That autumn, 2005, however presented a much grimmer reality. As I fought my way through what I now realize was a too-rapid taper off 4 mg a day of clonazepam (the generic form of Klonopin), a flurry of nightmarish, ever-fluctuating symptoms came to dominate my days and nights, foremost among them a chemical anxiety so thick I can only describe it as pure existential terror. Soon, I was housebound. Compounding this were the various “medications” psychiatrists kept foisting on me to combat the “worst anxiety” they’d ever seen—while not once acknowledging the reality of benzo withdrawal—as well as three misbegotten hospitalizations in psychiatric wards. Had I not, toward the end of that ghastly period, done my own research and realized the true root of my symptoms—and that I simply needed to give myself the time and the space to heal from benzo damage, free of all psychotropic interference—I’d likely be dead or still overmedicated into fat, miserable inanition, a fate not unlike that of a calf in a veal cage.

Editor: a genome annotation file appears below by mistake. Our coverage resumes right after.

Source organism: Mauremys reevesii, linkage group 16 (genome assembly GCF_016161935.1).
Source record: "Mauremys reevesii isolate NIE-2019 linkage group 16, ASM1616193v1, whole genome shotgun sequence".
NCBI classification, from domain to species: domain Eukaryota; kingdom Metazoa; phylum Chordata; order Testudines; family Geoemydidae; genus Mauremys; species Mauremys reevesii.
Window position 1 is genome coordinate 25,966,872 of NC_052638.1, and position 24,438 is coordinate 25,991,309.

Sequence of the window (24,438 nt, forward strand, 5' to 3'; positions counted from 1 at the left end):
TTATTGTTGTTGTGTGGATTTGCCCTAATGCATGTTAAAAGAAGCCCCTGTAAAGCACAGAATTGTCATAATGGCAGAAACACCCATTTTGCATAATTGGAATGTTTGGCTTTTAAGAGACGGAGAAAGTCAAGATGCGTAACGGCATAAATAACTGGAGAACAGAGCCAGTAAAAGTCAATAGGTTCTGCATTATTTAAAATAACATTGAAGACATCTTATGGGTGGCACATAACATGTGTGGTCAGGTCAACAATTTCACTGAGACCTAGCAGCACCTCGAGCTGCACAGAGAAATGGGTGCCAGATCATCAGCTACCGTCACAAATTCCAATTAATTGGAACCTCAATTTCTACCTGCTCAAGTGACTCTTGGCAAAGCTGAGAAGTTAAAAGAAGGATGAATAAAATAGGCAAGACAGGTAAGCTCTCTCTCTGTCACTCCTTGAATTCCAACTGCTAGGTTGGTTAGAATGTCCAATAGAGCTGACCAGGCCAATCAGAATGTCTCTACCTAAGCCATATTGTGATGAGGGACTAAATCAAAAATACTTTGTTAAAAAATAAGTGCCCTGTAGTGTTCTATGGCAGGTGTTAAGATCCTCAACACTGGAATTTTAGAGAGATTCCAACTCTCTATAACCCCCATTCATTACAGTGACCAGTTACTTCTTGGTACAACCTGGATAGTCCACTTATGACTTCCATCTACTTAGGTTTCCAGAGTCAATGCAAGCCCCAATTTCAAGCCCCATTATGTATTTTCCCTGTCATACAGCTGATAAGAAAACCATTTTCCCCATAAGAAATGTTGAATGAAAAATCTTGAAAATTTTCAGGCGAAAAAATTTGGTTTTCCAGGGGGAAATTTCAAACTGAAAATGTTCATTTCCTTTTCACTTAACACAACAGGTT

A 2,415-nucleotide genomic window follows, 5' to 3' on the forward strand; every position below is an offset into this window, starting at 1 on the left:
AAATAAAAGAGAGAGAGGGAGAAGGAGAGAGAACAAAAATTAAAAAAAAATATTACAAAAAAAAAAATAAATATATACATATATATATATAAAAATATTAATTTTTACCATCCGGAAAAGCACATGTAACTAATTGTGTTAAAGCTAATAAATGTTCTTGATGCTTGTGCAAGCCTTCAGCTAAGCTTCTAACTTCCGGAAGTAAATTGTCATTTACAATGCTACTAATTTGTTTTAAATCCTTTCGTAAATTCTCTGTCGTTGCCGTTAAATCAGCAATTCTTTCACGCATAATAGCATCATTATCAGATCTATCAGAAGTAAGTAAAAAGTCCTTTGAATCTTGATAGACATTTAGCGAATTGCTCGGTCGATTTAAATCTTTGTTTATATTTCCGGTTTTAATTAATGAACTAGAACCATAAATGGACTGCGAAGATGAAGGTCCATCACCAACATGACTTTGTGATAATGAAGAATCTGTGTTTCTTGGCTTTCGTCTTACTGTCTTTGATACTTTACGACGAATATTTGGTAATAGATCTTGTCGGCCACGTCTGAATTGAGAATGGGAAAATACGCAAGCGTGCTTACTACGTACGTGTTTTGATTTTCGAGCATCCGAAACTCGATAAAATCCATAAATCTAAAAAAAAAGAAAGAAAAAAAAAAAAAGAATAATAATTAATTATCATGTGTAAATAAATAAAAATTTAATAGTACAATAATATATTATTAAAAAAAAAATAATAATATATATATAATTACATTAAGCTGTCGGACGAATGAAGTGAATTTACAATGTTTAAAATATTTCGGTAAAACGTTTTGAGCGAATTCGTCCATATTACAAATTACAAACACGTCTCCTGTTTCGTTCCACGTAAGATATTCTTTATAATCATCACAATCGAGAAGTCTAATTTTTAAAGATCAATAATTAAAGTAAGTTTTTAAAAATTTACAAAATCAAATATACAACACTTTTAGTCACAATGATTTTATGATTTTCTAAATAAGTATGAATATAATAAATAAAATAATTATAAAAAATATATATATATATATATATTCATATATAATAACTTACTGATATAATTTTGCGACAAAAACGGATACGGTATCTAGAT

During those unending months in 2005 and into 2006 (I took my last dose of a psychiatric medicine in October 2006, after tapering off the final three drugs I’d been prescribed to “help” me get off benzos), I became so mentally slowed yet also hyper-sensitized to external stimuli that I had to temporarily leave behind things that had once given me pleasure: literature, with its complex language and myriad upsetting themes; horror movies, with their jump scares and depictions of violence; video games; and so on. I also had to retreat from so many things I’d taken for granted as fixed and necessary parts of my existence: going with friends to restaurants, whose public spaces felt overwhelming and left me feeling raw, exposed, and vulnerable; going to the supermarket, where the vast, booming warehouse space and fluorescent lights triggered derealization; driving, especially on the highway, where claustrophobia enveloped me; and so on. My life closed down to eating, drinking, pissing, shitting, working (freelance editing at home, when I could focus), and sleeping when possible; there was no bandwidth for anything else. It was, as Paula, Geraldine Burns’ friend in Holly Hardman’s excellent documentary on benzos, As Prescribed, noted: “Things that my whole life I’ve loved to do have become a source of not fear, but terror.”